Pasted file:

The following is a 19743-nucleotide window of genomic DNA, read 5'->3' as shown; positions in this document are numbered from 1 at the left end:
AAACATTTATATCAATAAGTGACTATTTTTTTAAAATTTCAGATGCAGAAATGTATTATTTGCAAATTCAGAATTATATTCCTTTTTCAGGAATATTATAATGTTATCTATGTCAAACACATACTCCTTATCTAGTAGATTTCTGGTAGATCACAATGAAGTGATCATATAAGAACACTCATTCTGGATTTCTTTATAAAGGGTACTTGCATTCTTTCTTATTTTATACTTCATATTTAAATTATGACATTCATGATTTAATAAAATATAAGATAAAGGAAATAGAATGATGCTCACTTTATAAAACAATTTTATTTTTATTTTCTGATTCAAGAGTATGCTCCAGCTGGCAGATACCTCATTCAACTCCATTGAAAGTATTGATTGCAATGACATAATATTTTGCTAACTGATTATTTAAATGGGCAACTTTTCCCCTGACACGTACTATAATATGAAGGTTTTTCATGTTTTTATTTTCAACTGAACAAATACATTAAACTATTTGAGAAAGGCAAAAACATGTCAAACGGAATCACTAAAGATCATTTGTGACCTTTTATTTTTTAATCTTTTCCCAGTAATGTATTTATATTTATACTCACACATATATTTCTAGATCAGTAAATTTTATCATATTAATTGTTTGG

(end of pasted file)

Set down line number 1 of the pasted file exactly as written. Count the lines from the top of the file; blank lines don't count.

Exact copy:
The following is a 19743-nucleotide window of genomic DNA, read 5'->3' as shown; positions in this document are numbered from 1 at the left end: